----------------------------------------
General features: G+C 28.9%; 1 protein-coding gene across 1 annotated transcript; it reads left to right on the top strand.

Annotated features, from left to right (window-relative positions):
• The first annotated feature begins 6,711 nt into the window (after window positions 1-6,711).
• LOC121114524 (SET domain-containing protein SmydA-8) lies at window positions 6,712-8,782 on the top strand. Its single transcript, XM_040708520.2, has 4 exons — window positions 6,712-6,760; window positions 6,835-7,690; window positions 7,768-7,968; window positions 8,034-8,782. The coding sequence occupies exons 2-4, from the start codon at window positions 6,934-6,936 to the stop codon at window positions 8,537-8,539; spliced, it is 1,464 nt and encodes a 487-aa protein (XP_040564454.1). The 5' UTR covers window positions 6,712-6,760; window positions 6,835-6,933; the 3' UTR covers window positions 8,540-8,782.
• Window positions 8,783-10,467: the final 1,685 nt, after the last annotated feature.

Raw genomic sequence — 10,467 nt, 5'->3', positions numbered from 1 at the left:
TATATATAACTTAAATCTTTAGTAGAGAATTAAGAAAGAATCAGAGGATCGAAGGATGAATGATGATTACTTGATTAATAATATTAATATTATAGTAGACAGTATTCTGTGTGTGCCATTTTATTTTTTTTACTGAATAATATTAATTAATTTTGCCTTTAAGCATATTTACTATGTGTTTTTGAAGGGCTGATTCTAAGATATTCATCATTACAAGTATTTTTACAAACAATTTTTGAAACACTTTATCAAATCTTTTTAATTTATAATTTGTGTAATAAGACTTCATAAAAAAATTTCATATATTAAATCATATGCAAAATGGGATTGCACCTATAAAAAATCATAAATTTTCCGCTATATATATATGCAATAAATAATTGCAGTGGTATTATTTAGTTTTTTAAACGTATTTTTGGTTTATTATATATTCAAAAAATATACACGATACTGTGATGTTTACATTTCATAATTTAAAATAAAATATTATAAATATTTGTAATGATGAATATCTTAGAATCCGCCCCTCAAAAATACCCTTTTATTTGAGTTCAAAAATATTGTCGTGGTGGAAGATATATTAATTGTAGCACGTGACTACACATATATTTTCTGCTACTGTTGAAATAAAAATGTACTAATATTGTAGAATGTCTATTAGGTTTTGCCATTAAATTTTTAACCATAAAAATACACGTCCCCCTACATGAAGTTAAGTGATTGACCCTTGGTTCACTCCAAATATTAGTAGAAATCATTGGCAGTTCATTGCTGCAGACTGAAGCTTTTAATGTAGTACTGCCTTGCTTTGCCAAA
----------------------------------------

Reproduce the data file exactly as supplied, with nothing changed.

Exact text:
General features: G+C 28.9%; 1 protein-coding gene across 1 annotated transcript; it reads left to right on the top strand.

Annotated features, from left to right (window-relative positions):
• The first annotated feature begins 6,711 nt into the window (after window positions 1-6,711).
• LOC121114524 (SET domain-containing protein SmydA-8) lies at window positions 6,712-8,782 on the top strand. Its single transcript, XM_040708520.2, has 4 exons — window positions 6,712-6,760; window positions 6,835-7,690; window positions 7,768-7,968; window positions 8,034-8,782. The coding sequence occupies exons 2-4, from the start codon at window positions 6,934-6,936 to the stop codon at window positions 8,537-8,539; spliced, it is 1,464 nt and encodes a 487-aa protein (XP_040564454.1). The 5' UTR covers window positions 6,712-6,760; window positions 6,835-6,933; the 3' UTR covers window positions 8,540-8,782.
• Window positions 8,783-10,467: the final 1,685 nt, after the last annotated feature.

Raw genomic sequence — 10,467 nt, 5'->3', positions numbered from 1 at the left:
TATATATAACTTAAATCTTTAGTAGAGAATTAAGAAAGAATCAGAGGATCGAAGGATGAATGATGATTACTTGATTAATAATATTAATATTATAGTAGACAGTATTCTGTGTGTGCCATTTTATTTTTTTTACTGAATAATATTAATTAATTTTGCCTTTAAGCATATTTACTATGTGTTTTTGAAGGGCTGATTCTAAGATATTCATCATTACAAGTATTTTTACAAACAATTTTTGAAACACTTTATCAAATCTTTTTAATTTATAATTTGTGTAATAAGACTTCATAAAAAAATTTCATATATTAAATCATATGCAAAATGGGATTGCACCTATAAAAAATCATAAATTTTCCGCTATATATATATGCAATAAATAATTGCAGTGGTATTATTTAGTTTTTTAAACGTATTTTTGGTTTATTATATATTCAAAAAATATACACGATACTGTGATGTTTACATTTCATAATTTAAAATAAAATATTATAAATATTTGTAATGATGAATATCTTAGAATCCGCCCCTCAAAAATACCCTTTTATTTGAGTTCAAAAATATTGTCGTGGTGGAAGATATATTAATTGTAGCACGTGACTACACATATATTTTCTGCTACTGTTGAAATAAAAATGTACTAATATTGTAGAATGTCTATTAGGTTTTGCCATTAAATTTTTAACCATAAAAATACACGTCCCCCTACATGAAGTTAAGTGATTGACCCTTGGTTCACTCCAAATATTAGTAGAAATCATTGGCAGTTCATTGCTGCAGACTGAAGCTTTTAATGTAGTACTGCCTTGCTTTGCCAAA